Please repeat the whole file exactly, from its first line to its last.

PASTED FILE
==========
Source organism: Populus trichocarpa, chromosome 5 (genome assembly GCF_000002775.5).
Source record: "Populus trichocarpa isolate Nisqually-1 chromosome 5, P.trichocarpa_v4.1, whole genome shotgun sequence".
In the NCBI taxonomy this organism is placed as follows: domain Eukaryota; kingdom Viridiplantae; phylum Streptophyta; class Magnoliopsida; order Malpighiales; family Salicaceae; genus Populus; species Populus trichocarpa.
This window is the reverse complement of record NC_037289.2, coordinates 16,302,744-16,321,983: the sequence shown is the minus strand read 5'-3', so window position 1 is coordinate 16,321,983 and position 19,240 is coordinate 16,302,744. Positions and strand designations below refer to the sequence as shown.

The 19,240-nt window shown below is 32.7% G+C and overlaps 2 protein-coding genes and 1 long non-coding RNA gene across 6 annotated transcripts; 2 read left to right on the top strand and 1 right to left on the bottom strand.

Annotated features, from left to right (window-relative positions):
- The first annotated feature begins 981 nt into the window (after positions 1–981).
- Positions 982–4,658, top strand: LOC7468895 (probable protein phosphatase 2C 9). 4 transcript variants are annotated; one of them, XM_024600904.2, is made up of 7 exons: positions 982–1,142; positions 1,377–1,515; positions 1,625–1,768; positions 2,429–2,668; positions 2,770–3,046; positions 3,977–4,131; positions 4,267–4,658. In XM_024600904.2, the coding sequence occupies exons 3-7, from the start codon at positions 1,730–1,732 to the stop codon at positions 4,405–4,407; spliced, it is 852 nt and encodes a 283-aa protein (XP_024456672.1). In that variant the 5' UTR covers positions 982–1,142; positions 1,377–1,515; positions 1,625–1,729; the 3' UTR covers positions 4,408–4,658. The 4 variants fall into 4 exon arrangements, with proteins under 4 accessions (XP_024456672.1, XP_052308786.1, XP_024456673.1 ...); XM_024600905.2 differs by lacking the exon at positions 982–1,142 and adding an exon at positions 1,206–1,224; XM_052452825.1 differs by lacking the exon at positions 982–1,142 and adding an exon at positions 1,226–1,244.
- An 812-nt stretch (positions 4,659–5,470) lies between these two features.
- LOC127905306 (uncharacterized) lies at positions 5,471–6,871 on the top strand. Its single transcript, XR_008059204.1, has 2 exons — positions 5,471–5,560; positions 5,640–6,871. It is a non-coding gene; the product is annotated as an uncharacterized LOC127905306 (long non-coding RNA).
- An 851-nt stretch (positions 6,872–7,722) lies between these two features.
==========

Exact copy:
Source organism: Populus trichocarpa, chromosome 5 (genome assembly GCF_000002775.5).
Source record: "Populus trichocarpa isolate Nisqually-1 chromosome 5, P.trichocarpa_v4.1, whole genome shotgun sequence".
In the NCBI taxonomy this organism is placed as follows: domain Eukaryota; kingdom Viridiplantae; phylum Streptophyta; class Magnoliopsida; order Malpighiales; family Salicaceae; genus Populus; species Populus trichocarpa.
This window is the reverse complement of record NC_037289.2, coordinates 16,302,744-16,321,983: the sequence shown is the minus strand read 5'-3', so window position 1 is coordinate 16,321,983 and position 19,240 is coordinate 16,302,744. Positions and strand designations below refer to the sequence as shown.

The 19,240-nt window shown below is 32.7% G+C and overlaps 2 protein-coding genes and 1 long non-coding RNA gene across 6 annotated transcripts; 2 read left to right on the top strand and 1 right to left on the bottom strand.

Annotated features, from left to right (window-relative positions):
- The first annotated feature begins 981 nt into the window (after positions 1–981).
- Positions 982–4,658, top strand: LOC7468895 (probable protein phosphatase 2C 9). 4 transcript variants are annotated; one of them, XM_024600904.2, is made up of 7 exons: positions 982–1,142; positions 1,377–1,515; positions 1,625–1,768; positions 2,429–2,668; positions 2,770–3,046; positions 3,977–4,131; positions 4,267–4,658. In XM_024600904.2, the coding sequence occupies exons 3-7, from the start codon at positions 1,730–1,732 to the stop codon at positions 4,405–4,407; spliced, it is 852 nt and encodes a 283-aa protein (XP_024456672.1). In that variant the 5' UTR covers positions 982–1,142; positions 1,377–1,515; positions 1,625–1,729; the 3' UTR covers positions 4,408–4,658. The 4 variants fall into 4 exon arrangements, with proteins under 4 accessions (XP_024456672.1, XP_052308786.1, XP_024456673.1 ...); XM_024600905.2 differs by lacking the exon at positions 982–1,142 and adding an exon at positions 1,206–1,224; XM_052452825.1 differs by lacking the exon at positions 982–1,142 and adding an exon at positions 1,226–1,244.
- An 812-nt stretch (positions 4,659–5,470) lies between these two features.
- LOC127905306 (uncharacterized) lies at positions 5,471–6,871 on the top strand. Its single transcript, XR_008059204.1, has 2 exons — positions 5,471–5,560; positions 5,640–6,871. It is a non-coding gene; the product is annotated as an uncharacterized LOC127905306 (long non-coding RNA).
- An 851-nt stretch (positions 6,872–7,722) lies between these two features.